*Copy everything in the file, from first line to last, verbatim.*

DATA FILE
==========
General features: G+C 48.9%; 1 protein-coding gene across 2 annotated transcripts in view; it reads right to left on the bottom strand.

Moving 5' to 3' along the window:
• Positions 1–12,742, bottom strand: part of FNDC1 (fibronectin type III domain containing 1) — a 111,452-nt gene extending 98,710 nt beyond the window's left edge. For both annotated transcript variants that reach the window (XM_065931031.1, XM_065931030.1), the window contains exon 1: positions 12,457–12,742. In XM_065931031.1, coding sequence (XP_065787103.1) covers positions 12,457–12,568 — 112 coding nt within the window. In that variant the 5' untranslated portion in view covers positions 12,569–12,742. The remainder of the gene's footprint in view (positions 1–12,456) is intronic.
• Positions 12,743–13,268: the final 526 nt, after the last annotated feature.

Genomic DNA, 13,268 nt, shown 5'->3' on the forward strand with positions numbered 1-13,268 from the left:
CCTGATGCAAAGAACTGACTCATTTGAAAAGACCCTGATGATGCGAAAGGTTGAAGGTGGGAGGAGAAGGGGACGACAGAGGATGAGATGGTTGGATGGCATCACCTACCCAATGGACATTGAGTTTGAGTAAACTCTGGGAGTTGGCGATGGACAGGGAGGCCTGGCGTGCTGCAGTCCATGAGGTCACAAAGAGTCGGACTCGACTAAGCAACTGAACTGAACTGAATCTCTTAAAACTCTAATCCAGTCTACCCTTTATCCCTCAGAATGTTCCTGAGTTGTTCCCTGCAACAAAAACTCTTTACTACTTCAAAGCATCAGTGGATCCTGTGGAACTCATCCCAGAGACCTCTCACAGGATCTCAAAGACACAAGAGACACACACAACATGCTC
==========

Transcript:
General features: G+C 48.9%; 1 protein-coding gene across 2 annotated transcripts in view; it reads right to left on the bottom strand.

Moving 5' to 3' along the window:
• Positions 1–12,742, bottom strand: part of FNDC1 (fibronectin type III domain containing 1) — a 111,452-nt gene extending 98,710 nt beyond the window's left edge. For both annotated transcript variants that reach the window (XM_065931031.1, XM_065931030.1), the window contains exon 1: positions 12,457–12,742. In XM_065931031.1, coding sequence (XP_065787103.1) covers positions 12,457–12,568 — 112 coding nt within the window. In that variant the 5' untranslated portion in view covers positions 12,569–12,742. The remainder of the gene's footprint in view (positions 1–12,456) is intronic.
• Positions 12,743–13,268: the final 526 nt, after the last annotated feature.

Genomic DNA, 13,268 nt, shown 5'->3' on the forward strand with positions numbered 1-13,268 from the left:
CCTGATGCAAAGAACTGACTCATTTGAAAAGACCCTGATGATGCGAAAGGTTGAAGGTGGGAGGAGAAGGGGACGACAGAGGATGAGATGGTTGGATGGCATCACCTACCCAATGGACATTGAGTTTGAGTAAACTCTGGGAGTTGGCGATGGACAGGGAGGCCTGGCGTGCTGCAGTCCATGAGGTCACAAAGAGTCGGACTCGACTAAGCAACTGAACTGAACTGAATCTCTTAAAACTCTAATCCAGTCTACCCTTTATCCCTCAGAATGTTCCTGAGTTGTTCCCTGCAACAAAAACTCTTTACTACTTCAAAGCATCAGTGGATCCTGTGGAACTCATCCCAGAGACCTCTCACAGGATCTCAAAGACACAAGAGACACACACAACATGCTC